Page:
Happy Birthday to ETF!

Happy Birthday to ETF!

January 29, 2018

Krista BiKrista Biernbaumernbaum
Securities Analyst 

Exchange traded funds, or ETFs for short, hit a milestone last week. The first ETF to launch, the SPDR S&P 500 ETF, turned twenty-five years old. This product was designed to mimic the performance of the S&P 500, the most common major U.S. stock index.  Over the years, ETFs have significantly grown in popularity, availability, and in abundance. Today, you can buy an ETF for just about any investment strategy you can think of. Despite the growth over the past twenty-five years, the first ETF to launch still remains the largest.

What are exchange traded funds? ETFs are similar to mutual funds in that they are comprised of a basket of stocks and/or bonds. They differ in how they trade. A mutual fund trades once a day at the end of each trading day through the mutual fund company. An ETF trades throughout the day like a stock; on an organized market or exchange.

Money flowing into ETFs hit a new record last year. According to Morningstar™, ETFs raked in $466 billion in 2017, a 61% increase from 2016 inflows. Investors have flocked to ETFs over the years due to their low cost structure, passive investment style, and tax efficiency. Most ETFs track a particular index instead of trying to outperform the broad market. Because of this, they tend to carry lower fees than an actively managed fund.  

ETFs are popular among active traders in that they provide specific industry or sector exposure in one product.  If you think today’s hot trade will be in energy stocks, you can buy the Vanguard Energy ETF and get energy exposure with one click.  And, since they trade throughout the day, you can enter or exit a position at any time.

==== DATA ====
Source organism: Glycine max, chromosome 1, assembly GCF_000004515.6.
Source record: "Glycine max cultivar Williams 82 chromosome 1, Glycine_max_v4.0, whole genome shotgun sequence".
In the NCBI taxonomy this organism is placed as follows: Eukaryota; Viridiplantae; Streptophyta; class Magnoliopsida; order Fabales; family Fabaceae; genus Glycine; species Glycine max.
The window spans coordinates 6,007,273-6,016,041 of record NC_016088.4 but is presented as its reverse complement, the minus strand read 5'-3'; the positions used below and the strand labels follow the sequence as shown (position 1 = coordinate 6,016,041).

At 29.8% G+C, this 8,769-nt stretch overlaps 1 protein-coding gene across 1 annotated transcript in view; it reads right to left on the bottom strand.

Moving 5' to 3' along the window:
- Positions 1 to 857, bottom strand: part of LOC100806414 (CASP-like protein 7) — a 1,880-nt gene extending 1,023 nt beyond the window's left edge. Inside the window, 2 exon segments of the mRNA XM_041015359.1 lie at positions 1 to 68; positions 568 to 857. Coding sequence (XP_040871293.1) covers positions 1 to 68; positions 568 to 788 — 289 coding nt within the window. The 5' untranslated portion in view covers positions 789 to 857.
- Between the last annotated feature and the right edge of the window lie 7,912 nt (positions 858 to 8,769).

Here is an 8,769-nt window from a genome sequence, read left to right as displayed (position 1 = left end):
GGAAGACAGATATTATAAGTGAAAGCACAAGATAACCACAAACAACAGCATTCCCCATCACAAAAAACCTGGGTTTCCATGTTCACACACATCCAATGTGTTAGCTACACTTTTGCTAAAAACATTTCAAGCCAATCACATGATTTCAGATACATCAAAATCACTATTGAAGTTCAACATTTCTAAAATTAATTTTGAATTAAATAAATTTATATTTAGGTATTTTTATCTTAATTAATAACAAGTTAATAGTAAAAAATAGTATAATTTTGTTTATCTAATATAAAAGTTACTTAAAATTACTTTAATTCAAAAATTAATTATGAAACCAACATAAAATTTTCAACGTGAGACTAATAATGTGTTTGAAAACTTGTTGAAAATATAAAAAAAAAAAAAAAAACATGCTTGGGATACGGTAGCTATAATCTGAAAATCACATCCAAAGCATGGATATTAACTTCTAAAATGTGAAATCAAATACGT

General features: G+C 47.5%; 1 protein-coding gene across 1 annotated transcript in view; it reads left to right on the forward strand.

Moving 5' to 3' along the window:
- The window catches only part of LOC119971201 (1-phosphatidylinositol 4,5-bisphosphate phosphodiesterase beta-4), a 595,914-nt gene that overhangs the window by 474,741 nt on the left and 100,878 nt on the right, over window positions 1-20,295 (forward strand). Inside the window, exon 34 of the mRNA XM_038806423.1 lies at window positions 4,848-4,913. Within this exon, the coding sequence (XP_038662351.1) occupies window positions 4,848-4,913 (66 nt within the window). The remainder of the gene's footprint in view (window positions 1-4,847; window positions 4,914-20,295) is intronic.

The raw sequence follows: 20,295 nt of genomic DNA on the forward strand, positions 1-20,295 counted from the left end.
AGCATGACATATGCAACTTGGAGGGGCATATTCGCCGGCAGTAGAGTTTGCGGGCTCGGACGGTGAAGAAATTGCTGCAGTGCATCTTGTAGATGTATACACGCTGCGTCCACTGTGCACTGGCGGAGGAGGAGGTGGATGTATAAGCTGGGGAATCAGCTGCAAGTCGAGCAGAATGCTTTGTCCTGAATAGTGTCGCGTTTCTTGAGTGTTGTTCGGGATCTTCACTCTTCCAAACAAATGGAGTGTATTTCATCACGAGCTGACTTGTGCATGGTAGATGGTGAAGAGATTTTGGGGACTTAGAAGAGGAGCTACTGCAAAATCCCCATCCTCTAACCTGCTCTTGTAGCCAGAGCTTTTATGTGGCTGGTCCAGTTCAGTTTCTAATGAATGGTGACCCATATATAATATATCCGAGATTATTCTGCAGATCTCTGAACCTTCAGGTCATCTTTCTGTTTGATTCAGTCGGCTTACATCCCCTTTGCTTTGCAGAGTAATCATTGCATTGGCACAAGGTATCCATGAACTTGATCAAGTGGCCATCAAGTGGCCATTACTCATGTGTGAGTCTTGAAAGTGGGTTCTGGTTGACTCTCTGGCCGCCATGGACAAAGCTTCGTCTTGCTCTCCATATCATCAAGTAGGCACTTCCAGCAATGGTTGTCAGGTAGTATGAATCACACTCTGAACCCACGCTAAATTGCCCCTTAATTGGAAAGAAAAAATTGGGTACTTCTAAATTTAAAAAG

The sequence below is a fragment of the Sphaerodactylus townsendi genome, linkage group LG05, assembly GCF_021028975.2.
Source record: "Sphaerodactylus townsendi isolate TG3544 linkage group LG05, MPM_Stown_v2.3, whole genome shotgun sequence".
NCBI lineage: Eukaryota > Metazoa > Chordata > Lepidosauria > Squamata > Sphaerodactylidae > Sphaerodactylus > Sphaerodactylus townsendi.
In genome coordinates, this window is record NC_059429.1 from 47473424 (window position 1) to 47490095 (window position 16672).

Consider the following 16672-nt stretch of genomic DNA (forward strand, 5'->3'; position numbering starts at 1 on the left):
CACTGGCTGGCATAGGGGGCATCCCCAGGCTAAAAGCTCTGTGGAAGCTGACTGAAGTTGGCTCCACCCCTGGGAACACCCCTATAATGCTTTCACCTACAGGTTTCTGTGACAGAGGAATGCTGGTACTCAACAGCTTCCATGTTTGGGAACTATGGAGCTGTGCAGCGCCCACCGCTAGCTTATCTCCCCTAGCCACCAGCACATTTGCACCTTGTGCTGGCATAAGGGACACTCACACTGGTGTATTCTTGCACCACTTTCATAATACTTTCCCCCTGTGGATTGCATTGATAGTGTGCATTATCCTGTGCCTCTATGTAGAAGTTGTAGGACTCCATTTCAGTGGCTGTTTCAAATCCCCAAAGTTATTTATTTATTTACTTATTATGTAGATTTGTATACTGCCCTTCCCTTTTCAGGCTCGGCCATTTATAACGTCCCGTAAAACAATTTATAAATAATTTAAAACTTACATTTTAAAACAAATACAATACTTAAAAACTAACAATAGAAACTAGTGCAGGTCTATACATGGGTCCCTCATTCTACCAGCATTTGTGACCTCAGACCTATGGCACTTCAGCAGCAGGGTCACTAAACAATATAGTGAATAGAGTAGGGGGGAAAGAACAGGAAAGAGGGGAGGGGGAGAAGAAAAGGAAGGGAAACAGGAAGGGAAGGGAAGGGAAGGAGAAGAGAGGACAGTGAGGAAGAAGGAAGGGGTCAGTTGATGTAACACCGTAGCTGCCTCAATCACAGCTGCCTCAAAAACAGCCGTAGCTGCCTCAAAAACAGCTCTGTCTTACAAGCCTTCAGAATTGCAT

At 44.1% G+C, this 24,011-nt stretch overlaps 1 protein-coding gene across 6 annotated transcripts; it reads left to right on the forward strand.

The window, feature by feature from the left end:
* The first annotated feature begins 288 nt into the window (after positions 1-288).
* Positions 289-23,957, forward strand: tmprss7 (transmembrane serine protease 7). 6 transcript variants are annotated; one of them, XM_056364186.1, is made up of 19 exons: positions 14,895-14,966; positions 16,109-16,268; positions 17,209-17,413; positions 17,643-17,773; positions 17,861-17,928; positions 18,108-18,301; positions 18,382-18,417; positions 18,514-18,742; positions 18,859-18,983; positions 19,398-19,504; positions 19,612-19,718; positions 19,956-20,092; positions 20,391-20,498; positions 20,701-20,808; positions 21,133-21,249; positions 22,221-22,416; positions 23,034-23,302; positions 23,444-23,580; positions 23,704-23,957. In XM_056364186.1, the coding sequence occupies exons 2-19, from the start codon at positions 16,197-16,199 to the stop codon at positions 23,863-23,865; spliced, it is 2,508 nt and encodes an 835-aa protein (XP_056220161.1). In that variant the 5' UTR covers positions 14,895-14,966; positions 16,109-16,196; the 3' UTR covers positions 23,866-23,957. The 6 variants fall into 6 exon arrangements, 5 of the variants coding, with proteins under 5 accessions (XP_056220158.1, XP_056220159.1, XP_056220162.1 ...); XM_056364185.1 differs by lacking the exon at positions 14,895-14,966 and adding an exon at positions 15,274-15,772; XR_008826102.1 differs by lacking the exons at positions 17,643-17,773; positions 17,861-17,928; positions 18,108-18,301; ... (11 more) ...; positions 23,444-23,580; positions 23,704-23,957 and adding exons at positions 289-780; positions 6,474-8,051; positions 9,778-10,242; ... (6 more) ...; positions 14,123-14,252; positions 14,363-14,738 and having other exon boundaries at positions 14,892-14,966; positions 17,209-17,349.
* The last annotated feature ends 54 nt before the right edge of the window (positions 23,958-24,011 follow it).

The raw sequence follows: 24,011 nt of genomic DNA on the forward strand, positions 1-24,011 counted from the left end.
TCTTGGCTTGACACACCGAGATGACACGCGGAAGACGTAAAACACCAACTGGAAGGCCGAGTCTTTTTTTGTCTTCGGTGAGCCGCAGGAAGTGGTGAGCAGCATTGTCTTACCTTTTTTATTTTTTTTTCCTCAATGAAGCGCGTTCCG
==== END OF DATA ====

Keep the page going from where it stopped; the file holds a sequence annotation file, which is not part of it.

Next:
Security National Bank uses ETFs in specific situations; usually where quick but temporary exposure is needed due to individual account circumstances.  More broadly, most of our pooled representation remains in traditional mutual funds.  Costs are comparable, trading costs (commissions) do not apply, and the long term nature of our management is more compatible to mutual fund exposure than the ETF world. 

This view is consistent with industry data.  ETFs are growing rapidly, but traditional mutual funds retain a wide lead in assets under management. 

If you would like discuss what and why various investment vehicles are used in your portfolio or to learn more about ETFs , contact your Security National Bank Wealth Management financial advisor today. 

About the Author

Krista Biernbaum

Krista has worked in Security National Bank's Wealth Management Division for the past six years. As a securities analyst, she manages client portfolios, analyzes securities and performs daily trading activities. She holds a Bachelor of Science degree in mathematics from Wayne State College, and was recently awarded the Certified Financial Planner (CFP®) designation.